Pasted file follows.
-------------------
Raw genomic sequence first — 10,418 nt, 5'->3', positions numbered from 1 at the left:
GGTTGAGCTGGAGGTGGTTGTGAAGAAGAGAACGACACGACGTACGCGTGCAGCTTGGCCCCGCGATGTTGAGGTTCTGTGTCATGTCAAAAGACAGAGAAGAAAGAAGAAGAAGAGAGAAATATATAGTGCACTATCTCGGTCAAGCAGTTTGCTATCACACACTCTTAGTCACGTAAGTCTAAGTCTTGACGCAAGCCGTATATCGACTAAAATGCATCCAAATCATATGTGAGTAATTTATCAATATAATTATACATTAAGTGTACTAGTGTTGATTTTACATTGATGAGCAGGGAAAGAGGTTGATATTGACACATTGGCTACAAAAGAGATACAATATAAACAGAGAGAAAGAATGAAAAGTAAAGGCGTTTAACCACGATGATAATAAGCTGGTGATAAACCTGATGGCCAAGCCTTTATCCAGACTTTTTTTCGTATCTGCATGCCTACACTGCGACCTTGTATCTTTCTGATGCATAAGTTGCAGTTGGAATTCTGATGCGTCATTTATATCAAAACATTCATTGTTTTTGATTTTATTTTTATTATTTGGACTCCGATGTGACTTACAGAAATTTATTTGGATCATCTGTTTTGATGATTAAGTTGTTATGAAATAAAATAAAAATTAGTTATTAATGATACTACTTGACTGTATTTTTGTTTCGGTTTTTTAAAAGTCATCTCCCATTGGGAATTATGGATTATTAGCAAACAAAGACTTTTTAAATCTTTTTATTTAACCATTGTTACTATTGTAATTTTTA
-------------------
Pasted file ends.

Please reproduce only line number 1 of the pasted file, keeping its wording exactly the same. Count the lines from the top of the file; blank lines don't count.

Raw genomic sequence first — 10,418 nt, 5'->3', positions numbered from 1 at the left: